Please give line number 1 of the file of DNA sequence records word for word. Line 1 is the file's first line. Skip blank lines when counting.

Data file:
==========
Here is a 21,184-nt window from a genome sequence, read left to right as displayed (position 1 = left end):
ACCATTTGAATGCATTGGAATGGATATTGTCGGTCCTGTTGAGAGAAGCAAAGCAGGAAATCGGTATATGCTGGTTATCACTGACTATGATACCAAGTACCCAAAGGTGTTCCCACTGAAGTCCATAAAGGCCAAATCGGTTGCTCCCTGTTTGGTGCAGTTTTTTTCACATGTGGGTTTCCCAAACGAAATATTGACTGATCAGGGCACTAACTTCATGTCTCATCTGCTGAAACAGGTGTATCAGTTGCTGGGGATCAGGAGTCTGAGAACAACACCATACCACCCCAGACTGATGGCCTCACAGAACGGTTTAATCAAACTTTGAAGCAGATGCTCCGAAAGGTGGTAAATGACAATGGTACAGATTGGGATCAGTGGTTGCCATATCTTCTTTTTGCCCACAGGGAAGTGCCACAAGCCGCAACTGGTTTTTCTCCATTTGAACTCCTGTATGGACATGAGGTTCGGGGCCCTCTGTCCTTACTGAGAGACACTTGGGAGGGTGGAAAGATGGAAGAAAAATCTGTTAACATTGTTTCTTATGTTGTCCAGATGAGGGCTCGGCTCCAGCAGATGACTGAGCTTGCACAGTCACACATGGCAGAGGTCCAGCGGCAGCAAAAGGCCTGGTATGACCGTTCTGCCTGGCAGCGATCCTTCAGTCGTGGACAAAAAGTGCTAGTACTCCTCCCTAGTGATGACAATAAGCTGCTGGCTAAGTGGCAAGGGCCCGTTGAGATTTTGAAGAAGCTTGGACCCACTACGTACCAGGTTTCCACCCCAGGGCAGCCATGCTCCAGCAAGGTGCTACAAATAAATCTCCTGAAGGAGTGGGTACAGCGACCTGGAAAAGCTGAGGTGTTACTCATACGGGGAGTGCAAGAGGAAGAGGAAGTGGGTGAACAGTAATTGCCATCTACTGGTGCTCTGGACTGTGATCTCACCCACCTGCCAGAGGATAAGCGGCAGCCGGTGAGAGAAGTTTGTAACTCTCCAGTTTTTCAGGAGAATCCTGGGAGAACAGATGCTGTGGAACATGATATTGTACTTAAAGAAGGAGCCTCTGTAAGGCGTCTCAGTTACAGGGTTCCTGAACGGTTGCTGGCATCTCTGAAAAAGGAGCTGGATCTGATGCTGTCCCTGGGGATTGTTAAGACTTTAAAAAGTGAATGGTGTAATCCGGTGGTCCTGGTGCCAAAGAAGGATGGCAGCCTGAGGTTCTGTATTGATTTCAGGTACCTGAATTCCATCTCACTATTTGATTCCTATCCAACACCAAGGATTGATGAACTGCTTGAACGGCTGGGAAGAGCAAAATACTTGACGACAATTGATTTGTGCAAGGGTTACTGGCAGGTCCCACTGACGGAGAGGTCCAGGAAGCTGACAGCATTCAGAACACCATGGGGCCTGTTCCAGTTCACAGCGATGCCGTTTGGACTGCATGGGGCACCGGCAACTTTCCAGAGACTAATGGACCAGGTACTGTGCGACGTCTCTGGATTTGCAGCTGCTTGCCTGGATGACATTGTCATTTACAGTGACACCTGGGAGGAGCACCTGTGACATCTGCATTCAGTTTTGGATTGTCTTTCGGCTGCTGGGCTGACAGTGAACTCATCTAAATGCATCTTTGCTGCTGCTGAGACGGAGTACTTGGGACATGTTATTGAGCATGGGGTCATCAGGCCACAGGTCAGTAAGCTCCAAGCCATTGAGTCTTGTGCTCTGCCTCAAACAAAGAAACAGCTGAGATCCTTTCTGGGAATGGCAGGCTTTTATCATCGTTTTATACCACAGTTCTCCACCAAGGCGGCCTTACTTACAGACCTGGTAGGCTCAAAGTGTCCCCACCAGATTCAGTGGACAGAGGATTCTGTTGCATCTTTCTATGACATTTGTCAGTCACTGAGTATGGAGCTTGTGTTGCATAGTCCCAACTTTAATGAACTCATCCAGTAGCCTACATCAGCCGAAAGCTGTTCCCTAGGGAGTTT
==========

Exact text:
Here is a 21,184-nt window from a genome sequence, read left to right as displayed (position 1 = left end):